Jones v State, S11G1054, is an appeal from a DUI conviction after the Denial of a Motion to Suppress from the Coweta County State Court in Newman, Georgia on May 7, 2012. Micheal Jeffrey Jones was driving in his truck behind an SUV. As they approached the roadblock, the SUV took an abrupt turn into an empty strip mall parking lot. All of the stores were closed. Jones followed the SUV with a not overtly abrupt turn into the parking lot. A trooper observed the incident and went to investigate. There was only one entrance to the parking lot, which also served as an exit. The trooper blocked the exit with his patrol car and left his flashing lights on. After deeming that the woman driving the SUV was free to go, the trooper passed by Jones’ truck and detected an odor of alcohol and marijuana emanating from the truck. The trooper detained Jones and had him perform field sobriety tests. He observed signs of impairment and arrest Jones for DUI. Jones then filed a motion in limine to exclude the results of the sobriety evaluations and State-administered test results on the grounds that the trooper did not have reasonable suspicion to detain him. A trial court, as well as the Georgia Court of Appeals, denied Jones’ motion. The Georgia Supreme Court reversed their decision, citing Florida v. Bostick and United States v. Mendenhall.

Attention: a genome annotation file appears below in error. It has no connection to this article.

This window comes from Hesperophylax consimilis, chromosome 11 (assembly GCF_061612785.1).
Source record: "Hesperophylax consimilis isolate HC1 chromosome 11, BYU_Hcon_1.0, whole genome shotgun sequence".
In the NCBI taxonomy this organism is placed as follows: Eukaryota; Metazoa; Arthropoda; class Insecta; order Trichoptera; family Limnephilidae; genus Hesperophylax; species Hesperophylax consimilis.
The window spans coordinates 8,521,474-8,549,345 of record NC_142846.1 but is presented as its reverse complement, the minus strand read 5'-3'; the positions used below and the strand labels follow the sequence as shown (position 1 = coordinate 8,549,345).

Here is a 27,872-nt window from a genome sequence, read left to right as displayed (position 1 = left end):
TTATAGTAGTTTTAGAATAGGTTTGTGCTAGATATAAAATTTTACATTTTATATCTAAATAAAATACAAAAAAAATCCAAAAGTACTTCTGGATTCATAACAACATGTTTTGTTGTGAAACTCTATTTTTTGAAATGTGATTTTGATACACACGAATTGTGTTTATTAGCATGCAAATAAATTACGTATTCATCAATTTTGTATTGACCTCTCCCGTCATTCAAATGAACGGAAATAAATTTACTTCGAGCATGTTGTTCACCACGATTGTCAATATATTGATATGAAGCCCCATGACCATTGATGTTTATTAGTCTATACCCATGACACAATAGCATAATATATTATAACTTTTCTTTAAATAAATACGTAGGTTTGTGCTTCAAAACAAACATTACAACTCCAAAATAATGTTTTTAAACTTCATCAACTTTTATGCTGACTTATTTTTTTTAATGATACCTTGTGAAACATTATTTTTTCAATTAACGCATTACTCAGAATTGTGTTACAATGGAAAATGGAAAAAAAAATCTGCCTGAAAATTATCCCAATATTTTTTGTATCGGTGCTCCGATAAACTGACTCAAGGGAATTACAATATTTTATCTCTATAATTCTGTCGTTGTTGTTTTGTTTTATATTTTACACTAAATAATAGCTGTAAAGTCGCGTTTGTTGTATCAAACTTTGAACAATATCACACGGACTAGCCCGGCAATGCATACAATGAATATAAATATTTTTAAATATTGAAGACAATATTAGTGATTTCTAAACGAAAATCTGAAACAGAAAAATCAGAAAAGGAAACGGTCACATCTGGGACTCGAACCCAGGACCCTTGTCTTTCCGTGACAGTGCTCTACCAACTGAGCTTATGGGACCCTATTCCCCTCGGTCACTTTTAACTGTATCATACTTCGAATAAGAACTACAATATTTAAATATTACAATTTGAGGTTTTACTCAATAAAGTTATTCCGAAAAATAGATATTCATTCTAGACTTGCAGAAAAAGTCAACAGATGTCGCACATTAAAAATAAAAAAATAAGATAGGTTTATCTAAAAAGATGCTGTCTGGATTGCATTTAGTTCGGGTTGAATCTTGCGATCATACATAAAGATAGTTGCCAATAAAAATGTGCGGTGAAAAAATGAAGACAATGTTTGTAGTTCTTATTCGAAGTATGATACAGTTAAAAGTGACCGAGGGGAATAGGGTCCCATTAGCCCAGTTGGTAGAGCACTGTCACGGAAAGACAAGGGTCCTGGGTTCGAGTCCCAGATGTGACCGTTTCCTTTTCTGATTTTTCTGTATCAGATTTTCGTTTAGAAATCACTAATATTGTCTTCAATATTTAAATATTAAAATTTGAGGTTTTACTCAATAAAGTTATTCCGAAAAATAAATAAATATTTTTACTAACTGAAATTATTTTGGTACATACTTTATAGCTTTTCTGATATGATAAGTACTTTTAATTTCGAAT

Florida v. Bostick established that “so long as a reasonable person would feel free to disregard the police and go about his business, the encounter is consensual and no reasonable suspicion is required.” United States v. Mendenhall established that “a consensual encounter may become a seizure under the Fourth Amendment when given all of the circumstance surrounding the incident, a reasonable person would have to believe that he was not free to leave.” The trooper testified that “there was no way [Jones] truck could have exited until [he] got through dealing with the first vehicle,” therefore, the encounter was not consensual, but a seizure.
Jones v. State established that an “unusual and illegal driving to avoid a roadblock provided sufficient evidence to justify the officer’s suspicion of criminal activity,” and this interpretation is reinforced by Richards v. State and Jorgenson v. State. So, it is the manner in which Jones turned into the empty parking lot and the fact that there was no evidence – i.e., testimony from the trooper – that supported that Jones did not make an “unusual” or “furtive” turn, that acquits him of his DUI conviction.